PKIX certificates management library for Erlang
[![Hex version](https://img.shields.io/hexpm/v/pkix.svg "Hex version")](https://hex.pm/packages/pkix)
The idea of the library is to simplify certificates configuration in Erlang programs.
Typically an Erlang program which needs certificates (for HTTPS/MQTT/XMPP/etc)
provides a bunch of options such as `certfile`, `chainfile`, `privkey`, etc.
The situation becomes even more complicated when a server supports so called `virtual domains`
because a program is typically required to match a virtual domain with its certificate.
If a user has plenty of virtual domains (stored somewhere in `/etc/letsencrypt/live/*/*.pem`)
it's quickly becoming a nightmare for them to configure all this. The complexity also leads to
errors: a single configuration mistake and a program generates obscure log messages,
unreadable Erlang tracebacks or, even worse, just silently ignores the errors. Fortunately,
the large part of certificates configuration can be automated, reducing a user configuration
to something as simple as:
The purpose of the library is to do this dirty job under the hood.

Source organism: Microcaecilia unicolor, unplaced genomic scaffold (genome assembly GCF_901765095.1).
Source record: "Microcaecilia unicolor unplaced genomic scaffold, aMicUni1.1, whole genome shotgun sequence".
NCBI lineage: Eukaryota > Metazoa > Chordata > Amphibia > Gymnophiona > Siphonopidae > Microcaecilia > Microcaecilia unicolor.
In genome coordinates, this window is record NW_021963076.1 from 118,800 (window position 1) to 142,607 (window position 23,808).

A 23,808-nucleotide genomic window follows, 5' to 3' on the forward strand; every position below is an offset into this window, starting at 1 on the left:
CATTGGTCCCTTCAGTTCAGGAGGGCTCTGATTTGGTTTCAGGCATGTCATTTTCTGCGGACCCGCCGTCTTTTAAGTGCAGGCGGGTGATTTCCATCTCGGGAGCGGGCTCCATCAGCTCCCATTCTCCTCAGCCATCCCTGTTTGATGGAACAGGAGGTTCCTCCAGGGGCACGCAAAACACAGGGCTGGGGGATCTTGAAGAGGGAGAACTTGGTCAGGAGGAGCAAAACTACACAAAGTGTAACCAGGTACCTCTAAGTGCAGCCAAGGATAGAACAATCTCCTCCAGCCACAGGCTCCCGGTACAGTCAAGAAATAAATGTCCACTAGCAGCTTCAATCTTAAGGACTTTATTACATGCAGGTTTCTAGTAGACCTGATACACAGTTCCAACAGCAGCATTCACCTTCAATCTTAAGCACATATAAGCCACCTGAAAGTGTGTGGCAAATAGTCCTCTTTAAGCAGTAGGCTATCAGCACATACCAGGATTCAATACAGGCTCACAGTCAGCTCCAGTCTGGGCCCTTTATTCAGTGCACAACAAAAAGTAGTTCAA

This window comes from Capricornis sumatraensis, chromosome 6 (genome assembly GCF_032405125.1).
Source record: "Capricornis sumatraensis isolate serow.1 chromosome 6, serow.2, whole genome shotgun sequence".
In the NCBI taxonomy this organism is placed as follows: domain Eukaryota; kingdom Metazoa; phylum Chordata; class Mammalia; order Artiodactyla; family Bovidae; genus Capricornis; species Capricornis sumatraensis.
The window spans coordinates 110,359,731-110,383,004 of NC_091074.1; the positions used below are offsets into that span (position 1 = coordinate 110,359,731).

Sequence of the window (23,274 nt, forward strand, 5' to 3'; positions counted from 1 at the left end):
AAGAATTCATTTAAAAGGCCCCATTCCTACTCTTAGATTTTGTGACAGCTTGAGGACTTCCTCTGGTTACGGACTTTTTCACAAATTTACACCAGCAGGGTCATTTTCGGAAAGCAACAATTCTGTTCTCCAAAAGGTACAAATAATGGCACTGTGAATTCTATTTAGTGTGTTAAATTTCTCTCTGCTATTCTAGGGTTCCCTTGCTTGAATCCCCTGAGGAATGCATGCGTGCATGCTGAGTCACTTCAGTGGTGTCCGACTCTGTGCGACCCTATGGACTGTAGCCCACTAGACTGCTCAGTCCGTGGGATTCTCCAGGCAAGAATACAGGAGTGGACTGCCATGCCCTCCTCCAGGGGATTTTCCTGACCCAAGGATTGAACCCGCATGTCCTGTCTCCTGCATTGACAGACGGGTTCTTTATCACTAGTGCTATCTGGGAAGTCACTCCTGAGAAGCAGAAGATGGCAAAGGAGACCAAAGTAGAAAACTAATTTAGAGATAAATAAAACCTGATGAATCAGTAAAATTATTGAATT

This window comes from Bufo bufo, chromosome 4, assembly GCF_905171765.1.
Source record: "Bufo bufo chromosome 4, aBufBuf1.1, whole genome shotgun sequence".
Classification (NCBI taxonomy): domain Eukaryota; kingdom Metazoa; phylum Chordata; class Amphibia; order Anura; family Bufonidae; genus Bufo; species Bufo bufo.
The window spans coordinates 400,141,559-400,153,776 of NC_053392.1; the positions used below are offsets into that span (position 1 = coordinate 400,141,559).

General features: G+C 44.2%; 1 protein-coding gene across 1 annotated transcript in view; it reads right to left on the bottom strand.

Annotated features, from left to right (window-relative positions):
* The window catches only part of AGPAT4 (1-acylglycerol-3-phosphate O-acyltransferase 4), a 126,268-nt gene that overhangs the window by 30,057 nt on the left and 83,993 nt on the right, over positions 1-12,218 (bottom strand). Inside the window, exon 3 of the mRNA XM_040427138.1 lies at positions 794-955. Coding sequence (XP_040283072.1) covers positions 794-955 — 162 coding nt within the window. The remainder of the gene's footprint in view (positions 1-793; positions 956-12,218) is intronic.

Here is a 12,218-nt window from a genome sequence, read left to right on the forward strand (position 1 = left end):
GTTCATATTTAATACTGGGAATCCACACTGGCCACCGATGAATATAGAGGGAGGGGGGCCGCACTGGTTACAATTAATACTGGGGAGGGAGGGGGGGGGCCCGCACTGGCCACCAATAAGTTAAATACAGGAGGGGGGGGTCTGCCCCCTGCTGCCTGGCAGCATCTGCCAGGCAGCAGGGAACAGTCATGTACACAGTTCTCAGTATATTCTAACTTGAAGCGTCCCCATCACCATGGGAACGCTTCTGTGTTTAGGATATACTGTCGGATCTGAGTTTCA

# System requirements
To compile the library you need:
- Erlang/OTP ≥ 19.0
- GNU Make. Optional: for running tests or standalone compilation.
Since this is an embedded library, you need to add https://github.com/processone/pkix.git
repo to your rebar configuration or what have you.
Start the library as a regular Erlang application:
or use `pkix:start()` which does the same.
Let's say you have two certificates: `cert1.pem` for `domain1` and `cert2.pem`
for `domain2` with their private keys `key1.pem` and `key2.pem` and
an intermediate CA certificate `ca-intermediate.pem`. Then the flow is the following:
- Add all your PEM files to the "staged" area (the order doesn't matter):
- Commit the changes to some directory, let's say, `"/tmp/certs"`:
Now you're able to fetch a certificate file containing full chain and the
private key for domain `domain1` or `domain2`:
The first element of the tuple is an EC certificate (presented in `cert1.pem`),
the second element is an RSA certificate (presented in `cert2.pem`) and the third element
is a DSA certificate (missing in our example).
TODO. Sorry, read the [source](https://github.com/processone/pkix/blob/master/src/pkix.erl) so far.
## EDoc documentation
You can check this library's
generated automatically from the source code comments.